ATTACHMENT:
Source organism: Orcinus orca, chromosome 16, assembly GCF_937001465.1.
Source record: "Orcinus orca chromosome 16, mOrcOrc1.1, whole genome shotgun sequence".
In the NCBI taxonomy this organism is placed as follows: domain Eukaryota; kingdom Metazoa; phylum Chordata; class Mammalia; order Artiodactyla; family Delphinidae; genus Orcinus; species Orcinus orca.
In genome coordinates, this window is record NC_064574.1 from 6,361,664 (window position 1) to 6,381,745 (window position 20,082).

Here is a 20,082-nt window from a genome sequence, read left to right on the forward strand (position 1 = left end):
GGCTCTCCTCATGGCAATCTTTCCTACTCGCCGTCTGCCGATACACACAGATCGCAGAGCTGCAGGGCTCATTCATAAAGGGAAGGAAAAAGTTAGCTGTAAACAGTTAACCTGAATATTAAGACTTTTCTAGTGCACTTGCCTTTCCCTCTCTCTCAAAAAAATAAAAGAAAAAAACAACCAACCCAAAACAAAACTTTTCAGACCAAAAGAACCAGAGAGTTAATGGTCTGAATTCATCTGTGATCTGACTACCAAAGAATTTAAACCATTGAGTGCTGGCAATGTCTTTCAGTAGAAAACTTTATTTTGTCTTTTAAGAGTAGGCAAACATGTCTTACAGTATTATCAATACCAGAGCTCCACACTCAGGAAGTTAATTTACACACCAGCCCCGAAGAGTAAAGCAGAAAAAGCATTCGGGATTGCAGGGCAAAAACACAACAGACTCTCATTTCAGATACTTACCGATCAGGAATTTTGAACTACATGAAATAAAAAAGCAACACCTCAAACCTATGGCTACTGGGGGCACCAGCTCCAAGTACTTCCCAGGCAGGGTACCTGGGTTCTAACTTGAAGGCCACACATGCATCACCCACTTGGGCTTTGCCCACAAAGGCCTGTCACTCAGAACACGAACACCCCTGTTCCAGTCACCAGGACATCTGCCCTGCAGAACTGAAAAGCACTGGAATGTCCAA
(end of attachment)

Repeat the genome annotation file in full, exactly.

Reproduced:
Source organism: Orcinus orca, chromosome 16, assembly GCF_937001465.1.
Source record: "Orcinus orca chromosome 16, mOrcOrc1.1, whole genome shotgun sequence".
In the NCBI taxonomy this organism is placed as follows: domain Eukaryota; kingdom Metazoa; phylum Chordata; class Mammalia; order Artiodactyla; family Delphinidae; genus Orcinus; species Orcinus orca.
In genome coordinates, this window is record NC_064574.1 from 6,361,664 (window position 1) to 6,381,745 (window position 20,082).

Here is a 20,082-nt window from a genome sequence, read left to right on the forward strand (position 1 = left end):
GGCTCTCCTCATGGCAATCTTTCCTACTCGCCGTCTGCCGATACACACAGATCGCAGAGCTGCAGGGCTCATTCATAAAGGGAAGGAAAAAGTTAGCTGTAAACAGTTAACCTGAATATTAAGACTTTTCTAGTGCACTTGCCTTTCCCTCTCTCTCAAAAAAATAAAAGAAAAAAACAACCAACCCAAAACAAAACTTTTCAGACCAAAAGAACCAGAGAGTTAATGGTCTGAATTCATCTGTGATCTGACTACCAAAGAATTTAAACCATTGAGTGCTGGCAATGTCTTTCAGTAGAAAACTTTATTTTGTCTTTTAAGAGTAGGCAAACATGTCTTACAGTATTATCAATACCAGAGCTCCACACTCAGGAAGTTAATTTACACACCAGCCCCGAAGAGTAAAGCAGAAAAAGCATTCGGGATTGCAGGGCAAAAACACAACAGACTCTCATTTCAGATACTTACCGATCAGGAATTTTGAACTACATGAAATAAAAAAGCAACACCTCAAACCTATGGCTACTGGGGGCACCAGCTCCAAGTACTTCCCAGGCAGGGTACCTGGGTTCTAACTTGAAGGCCACACATGCATCACCCACTTGGGCTTTGCCCACAAAGGCCTGTCACTCAGAACACGAACACCCCTGTTCCAGTCACCAGGACATCTGCCCTGCAGAACTGAAAAGCACTGGAATGTCCAA